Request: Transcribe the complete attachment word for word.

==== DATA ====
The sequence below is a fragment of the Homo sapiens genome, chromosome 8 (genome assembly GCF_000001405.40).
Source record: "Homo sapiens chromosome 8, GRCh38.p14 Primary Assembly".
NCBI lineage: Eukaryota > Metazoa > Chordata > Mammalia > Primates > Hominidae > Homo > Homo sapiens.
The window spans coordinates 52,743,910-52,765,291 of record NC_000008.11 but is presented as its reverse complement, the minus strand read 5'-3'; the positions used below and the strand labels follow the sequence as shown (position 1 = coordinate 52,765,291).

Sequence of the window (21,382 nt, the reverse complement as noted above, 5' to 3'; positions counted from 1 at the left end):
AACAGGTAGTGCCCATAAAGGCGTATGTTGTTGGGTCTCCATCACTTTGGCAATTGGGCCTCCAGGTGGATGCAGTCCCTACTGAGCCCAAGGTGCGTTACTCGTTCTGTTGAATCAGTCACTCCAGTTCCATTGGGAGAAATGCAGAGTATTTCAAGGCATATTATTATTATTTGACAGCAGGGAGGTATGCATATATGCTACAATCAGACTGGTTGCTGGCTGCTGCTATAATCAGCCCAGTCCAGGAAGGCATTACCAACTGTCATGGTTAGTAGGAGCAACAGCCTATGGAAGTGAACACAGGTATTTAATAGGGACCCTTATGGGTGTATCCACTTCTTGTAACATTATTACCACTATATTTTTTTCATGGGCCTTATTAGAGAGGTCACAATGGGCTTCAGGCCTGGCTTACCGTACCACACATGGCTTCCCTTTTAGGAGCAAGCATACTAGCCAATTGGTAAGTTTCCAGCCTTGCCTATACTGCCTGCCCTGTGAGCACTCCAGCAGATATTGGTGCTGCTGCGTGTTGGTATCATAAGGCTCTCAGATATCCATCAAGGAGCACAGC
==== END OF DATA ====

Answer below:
The sequence below is a fragment of the Homo sapiens genome, chromosome 8 (genome assembly GCF_000001405.40).
Source record: "Homo sapiens chromosome 8, GRCh38.p14 Primary Assembly".
NCBI lineage: Eukaryota > Metazoa > Chordata > Mammalia > Primates > Hominidae > Homo > Homo sapiens.
The window spans coordinates 52,743,910-52,765,291 of record NC_000008.11 but is presented as its reverse complement, the minus strand read 5'-3'; the positions used below and the strand labels follow the sequence as shown (position 1 = coordinate 52,765,291).

Sequence of the window (21,382 nt, the reverse complement as noted above, 5' to 3'; positions counted from 1 at the left end):
AACAGGTAGTGCCCATAAAGGCGTATGTTGTTGGGTCTCCATCACTTTGGCAATTGGGCCTCCAGGTGGATGCAGTCCCTACTGAGCCCAAGGTGCGTTACTCGTTCTGTTGAATCAGTCACTCCAGTTCCATTGGGAGAAATGCAGAGTATTTCAAGGCATATTATTATTATTTGACAGCAGGGAGGTATGCATATATGCTACAATCAGACTGGTTGCTGGCTGCTGCTATAATCAGCCCAGTCCAGGAAGGCATTACCAACTGTCATGGTTAGTAGGAGCAACAGCCTATGGAAGTGAACACAGGTATTTAATAGGGACCCTTATGGGTGTATCCACTTCTTGTAACATTATTACCACTATATTTTTTTCATGGGCCTTATTAGAGAGGTCACAATGGGCTTCAGGCCTGGCTTACCGTACCACACATGGCTTCCCTTTTAGGAGCAAGCATACTAGCCAATTGGTAAGTTTCCAGCCTTGCCTATACTGCCTGCCCTGTGAGCACTCCAGCAGATATTGGTGCTGCTGCGTGTTGGTATCATAAGGCTCTCAGATATCCATCAAGGAGCACAGC